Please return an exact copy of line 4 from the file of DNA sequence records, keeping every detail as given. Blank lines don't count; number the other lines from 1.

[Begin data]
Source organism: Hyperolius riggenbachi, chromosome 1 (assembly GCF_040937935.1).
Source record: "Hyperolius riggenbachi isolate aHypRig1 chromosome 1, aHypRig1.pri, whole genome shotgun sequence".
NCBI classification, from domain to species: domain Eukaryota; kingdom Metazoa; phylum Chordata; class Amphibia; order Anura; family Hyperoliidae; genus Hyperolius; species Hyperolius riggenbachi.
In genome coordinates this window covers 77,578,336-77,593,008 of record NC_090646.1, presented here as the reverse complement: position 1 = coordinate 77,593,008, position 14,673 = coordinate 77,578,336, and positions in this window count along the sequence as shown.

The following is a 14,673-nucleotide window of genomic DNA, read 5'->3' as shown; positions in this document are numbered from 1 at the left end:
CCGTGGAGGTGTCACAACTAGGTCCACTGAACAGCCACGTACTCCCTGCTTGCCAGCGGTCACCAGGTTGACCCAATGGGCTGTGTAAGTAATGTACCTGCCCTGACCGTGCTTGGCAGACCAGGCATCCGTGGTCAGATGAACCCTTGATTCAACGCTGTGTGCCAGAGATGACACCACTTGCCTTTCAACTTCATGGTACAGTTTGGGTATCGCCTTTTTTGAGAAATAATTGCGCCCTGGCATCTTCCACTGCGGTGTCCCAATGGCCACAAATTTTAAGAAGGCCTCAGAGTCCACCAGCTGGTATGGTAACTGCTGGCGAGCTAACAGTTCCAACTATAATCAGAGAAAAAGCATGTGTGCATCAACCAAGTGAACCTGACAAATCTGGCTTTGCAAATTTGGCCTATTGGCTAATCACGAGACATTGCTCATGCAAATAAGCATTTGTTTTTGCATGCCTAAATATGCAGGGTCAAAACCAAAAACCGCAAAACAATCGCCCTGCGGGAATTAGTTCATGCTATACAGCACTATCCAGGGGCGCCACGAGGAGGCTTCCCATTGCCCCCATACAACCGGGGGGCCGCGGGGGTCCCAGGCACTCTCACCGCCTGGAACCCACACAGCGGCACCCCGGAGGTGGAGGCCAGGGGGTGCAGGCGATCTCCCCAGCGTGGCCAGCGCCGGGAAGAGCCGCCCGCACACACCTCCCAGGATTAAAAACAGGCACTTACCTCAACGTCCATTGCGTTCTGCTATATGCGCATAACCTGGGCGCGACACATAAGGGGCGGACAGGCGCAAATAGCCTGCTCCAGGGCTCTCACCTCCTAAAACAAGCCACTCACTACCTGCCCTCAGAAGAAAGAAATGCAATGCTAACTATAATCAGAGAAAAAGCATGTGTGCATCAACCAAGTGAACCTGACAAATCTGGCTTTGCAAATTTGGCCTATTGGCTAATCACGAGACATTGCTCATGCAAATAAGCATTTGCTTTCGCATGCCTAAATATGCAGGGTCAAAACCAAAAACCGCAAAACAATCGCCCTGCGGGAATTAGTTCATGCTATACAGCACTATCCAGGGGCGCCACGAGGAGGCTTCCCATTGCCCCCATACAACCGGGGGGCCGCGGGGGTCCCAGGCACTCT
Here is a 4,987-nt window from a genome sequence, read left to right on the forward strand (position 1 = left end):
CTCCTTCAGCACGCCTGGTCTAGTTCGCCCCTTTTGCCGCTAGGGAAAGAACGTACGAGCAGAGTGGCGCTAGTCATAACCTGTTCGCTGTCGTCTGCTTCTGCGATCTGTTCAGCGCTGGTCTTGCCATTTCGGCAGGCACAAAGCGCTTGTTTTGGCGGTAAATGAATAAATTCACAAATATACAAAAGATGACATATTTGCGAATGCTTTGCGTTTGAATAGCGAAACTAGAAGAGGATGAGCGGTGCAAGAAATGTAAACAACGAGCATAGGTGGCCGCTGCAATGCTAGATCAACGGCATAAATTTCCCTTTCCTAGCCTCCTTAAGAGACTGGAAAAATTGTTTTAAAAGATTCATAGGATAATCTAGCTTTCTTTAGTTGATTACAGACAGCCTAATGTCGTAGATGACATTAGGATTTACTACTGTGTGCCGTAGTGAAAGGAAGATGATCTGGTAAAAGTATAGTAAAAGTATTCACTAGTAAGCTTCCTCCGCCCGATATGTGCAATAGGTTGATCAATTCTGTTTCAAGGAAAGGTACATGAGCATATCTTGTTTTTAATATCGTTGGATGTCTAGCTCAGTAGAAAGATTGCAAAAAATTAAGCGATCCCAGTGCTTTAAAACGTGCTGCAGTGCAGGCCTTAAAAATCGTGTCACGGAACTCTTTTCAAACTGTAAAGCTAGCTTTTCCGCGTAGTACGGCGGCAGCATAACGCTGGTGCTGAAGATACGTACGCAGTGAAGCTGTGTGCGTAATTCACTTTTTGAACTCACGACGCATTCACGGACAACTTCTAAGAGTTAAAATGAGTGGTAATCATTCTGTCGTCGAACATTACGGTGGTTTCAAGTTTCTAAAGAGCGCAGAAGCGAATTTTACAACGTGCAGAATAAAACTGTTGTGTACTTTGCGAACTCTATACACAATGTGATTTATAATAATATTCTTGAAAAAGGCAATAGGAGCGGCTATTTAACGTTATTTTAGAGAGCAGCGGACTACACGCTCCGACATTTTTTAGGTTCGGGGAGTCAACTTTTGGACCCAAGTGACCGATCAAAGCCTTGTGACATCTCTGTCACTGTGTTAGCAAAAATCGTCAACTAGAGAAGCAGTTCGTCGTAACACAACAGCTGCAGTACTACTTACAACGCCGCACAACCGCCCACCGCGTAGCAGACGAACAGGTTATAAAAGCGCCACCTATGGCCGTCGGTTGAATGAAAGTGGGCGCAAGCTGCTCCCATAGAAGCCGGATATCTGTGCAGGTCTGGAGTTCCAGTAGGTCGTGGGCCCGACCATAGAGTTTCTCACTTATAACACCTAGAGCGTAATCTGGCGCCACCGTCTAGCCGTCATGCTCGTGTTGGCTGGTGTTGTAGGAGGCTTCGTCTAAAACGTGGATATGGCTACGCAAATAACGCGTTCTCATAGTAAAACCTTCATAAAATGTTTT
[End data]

In genome coordinates this window covers 77,578,336-77,593,008 of record NC_090646.1, presented here as the reverse complement: position 1 = coordinate 77,593,008, position 14,673 = coordinate 77,578,336, and positions in this window count along the sequence as shown.